Giza got 26 villages officially considered among the poorest villages in the country.
Alexandria got 4 villages.
It is not surprising that the poorest villages in Egypt are still located in Upper Egypt despite the south holds Egypt a lot of wealth starting with the solar energy and tourist attractions.

Here is the poverty rate per governorates and all Upper Egypt’s governorates except Fayoum got a rate higher than the average poverty of Egypt which is “32.5%”.

66% of the population in Assuit is considered poor accordingly followed by Luxor and New valley governorates.

Since I was little I have been reading those couple of words in the newspapers “The national project for Upper Egypt’s developments” and how it focused on its most needed villages yet here we are in 2019 and we are still reading those words in the papers.

We also read about how Egypt has got another USD 500 million loans from the World Bank to develop Upper Egypt, specifically in Qana and Suhag governorates.
The loan is directed to infrastructure projects, industrial zones projects and technological hubs projects. Those projects are supposed to provide not less than 70,000 job opportunities.

It is worth to mention that those Upper Egyptian governorates like Suhag and Assuit are one of the migrant sources from Egypt including those who decide to search for job opportunities in war-torn countries like Libya. 

CAPMAS released also a comparison for the year 2015 vs 2017 the relation between the level of education and poverty.

It does not need a genius to guess Egypt’s illiterates are the poorest in the country “39.2% in 2017” but it is a bit alarming that 5.5% of those who got a degree higher than bachelor degree are now poor in 2017 comparing to 2.9% in 2015

What do Egyptians spend their money?

In CAPMAS’s survey about income, expenditure and consumption, we know how much the Egyptian family spends on what in 2017/2018 and it is all about food.

According to official CAPMAS, the average Egyptian family spends 36.23% of its income on food and drink then 18.16% on the residence and 9.67% on medical services.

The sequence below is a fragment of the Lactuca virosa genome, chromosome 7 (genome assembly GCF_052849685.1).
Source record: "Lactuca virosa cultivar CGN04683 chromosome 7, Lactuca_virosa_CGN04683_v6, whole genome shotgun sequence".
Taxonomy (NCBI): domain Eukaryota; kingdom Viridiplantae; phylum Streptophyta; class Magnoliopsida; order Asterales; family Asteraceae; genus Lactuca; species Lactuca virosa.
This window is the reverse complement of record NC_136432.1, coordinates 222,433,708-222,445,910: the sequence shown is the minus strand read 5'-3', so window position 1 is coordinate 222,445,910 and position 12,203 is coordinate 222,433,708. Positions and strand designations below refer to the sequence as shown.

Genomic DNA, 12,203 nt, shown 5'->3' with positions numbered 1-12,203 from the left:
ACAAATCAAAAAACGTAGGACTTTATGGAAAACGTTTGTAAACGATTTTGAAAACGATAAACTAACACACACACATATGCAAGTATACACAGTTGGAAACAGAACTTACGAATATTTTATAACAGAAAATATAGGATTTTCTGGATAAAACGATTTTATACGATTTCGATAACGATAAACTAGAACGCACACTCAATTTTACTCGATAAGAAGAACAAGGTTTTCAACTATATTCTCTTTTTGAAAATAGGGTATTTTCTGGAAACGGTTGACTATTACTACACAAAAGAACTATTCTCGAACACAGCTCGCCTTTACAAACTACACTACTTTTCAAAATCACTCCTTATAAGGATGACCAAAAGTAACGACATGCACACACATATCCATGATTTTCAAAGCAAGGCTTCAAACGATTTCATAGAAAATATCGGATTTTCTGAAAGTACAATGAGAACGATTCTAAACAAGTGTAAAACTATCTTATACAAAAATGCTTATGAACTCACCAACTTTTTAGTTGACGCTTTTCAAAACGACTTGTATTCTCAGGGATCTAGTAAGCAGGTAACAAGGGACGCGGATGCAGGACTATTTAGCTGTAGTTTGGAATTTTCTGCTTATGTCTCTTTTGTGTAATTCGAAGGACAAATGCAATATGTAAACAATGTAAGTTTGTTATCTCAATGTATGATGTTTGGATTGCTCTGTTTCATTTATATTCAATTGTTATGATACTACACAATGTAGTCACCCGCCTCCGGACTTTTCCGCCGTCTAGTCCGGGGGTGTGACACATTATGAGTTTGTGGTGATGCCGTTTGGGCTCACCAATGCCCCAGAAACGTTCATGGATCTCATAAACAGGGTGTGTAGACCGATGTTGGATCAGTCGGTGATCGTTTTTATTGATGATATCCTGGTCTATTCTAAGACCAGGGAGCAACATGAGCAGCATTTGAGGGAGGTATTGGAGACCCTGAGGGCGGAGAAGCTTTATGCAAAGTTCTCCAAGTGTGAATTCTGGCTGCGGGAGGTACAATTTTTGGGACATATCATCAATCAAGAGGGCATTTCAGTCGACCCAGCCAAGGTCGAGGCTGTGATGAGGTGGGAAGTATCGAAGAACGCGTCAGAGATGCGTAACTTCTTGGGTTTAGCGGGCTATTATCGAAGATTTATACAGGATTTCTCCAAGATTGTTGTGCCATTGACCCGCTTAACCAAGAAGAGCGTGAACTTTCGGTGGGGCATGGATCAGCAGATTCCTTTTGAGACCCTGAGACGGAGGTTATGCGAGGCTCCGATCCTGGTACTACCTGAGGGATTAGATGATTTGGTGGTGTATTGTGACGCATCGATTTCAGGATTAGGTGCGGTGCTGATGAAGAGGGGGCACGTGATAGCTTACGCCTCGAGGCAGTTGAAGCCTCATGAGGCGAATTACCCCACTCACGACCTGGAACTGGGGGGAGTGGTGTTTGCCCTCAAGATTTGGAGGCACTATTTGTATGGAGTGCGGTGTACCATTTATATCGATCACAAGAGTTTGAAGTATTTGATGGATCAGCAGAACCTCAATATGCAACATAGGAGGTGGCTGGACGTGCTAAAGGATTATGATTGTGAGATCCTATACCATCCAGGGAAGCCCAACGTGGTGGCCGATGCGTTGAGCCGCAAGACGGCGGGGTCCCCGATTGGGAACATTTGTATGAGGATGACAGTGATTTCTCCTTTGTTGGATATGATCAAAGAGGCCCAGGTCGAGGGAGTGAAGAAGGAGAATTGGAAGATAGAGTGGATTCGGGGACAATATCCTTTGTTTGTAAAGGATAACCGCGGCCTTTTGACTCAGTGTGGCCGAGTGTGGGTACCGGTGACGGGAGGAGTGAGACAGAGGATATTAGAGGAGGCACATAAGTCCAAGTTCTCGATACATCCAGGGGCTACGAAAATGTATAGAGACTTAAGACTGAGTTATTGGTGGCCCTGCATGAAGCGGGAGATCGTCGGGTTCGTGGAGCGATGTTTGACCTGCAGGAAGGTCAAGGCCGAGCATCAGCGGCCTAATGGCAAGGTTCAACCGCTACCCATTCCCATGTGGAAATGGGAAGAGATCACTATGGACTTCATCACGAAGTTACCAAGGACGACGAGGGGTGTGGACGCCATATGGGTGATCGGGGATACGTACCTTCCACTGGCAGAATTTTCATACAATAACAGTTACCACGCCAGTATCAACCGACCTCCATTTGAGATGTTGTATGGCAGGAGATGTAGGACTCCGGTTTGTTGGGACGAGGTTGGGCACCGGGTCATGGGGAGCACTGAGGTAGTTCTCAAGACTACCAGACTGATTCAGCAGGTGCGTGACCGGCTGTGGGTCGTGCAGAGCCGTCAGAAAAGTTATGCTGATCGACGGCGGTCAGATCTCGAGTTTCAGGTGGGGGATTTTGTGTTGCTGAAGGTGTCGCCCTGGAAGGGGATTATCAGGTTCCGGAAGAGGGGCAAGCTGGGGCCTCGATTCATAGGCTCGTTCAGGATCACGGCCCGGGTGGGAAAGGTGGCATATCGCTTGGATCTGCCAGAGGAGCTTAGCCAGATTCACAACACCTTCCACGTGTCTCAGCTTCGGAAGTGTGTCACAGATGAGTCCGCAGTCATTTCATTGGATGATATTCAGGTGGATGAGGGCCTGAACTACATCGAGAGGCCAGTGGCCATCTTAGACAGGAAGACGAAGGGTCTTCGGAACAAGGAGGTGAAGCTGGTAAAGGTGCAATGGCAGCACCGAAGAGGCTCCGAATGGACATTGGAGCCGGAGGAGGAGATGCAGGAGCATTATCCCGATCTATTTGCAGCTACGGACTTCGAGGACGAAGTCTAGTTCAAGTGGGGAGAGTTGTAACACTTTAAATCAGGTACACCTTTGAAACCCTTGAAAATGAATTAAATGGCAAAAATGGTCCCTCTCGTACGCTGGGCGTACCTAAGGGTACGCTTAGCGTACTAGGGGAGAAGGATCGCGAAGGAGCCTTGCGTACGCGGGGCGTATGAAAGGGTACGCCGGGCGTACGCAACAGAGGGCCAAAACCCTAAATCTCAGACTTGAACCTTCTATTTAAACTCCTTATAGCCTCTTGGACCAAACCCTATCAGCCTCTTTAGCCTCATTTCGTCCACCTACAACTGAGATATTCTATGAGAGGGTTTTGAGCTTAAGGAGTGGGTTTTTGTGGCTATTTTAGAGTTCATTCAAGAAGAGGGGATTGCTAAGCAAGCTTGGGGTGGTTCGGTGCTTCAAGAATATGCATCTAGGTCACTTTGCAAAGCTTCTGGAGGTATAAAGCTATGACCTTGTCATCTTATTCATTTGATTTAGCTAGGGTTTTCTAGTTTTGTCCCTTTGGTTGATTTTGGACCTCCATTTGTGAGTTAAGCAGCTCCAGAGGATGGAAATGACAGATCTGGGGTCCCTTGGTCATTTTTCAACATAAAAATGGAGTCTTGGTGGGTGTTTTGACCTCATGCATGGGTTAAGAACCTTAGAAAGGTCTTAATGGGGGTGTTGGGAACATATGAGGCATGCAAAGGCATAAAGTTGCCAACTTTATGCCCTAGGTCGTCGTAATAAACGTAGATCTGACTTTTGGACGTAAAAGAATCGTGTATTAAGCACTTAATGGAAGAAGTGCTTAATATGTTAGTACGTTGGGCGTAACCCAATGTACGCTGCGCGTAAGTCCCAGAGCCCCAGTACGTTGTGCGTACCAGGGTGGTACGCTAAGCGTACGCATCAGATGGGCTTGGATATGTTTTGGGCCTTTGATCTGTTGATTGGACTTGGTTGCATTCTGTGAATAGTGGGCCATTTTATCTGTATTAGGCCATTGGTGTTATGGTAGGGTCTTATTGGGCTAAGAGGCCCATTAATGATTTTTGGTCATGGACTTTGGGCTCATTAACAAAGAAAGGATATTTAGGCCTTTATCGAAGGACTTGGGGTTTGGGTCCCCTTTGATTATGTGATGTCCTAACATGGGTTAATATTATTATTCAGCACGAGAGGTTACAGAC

We are speaking about 64.36% of the average income spent on basic human needs “Food+Shelter+Health”
In some irony, we find the Egyptian average family spends 0.2% more of its income on smoking “4.7%” than on education “4.5%”.
Culture and leisure come in the last stage “2.1%” of the income.

There is also a very interesting comparison CAMPAS released; the expenditures of the highest segment of the society vs the lowest segment of the society aka the richest and the poorest in Egypt in 2017/18.

Two things stand out for me.
The poorest segment spends 49.8% aka 50% of its income annually on basic food and drinks compared to 25.9% for the richest segment.
The richest segment spends 8.5% of its income annually on transportation compared to 4.4% for the poorest segments.
There are lots of things that can be said about this survey.
It is alarming, this is the least thing that can be said.

1 comment:

  1. Egypt spend so much on weapons and military equipment instead of spending it on the most volnurable of people.


Thank You for your comment
Please keep it civilized here, racist and hateful comments are not accepted
The Comments in this blog with exclusion of the blog's owner does not represent the views of the blog's owner.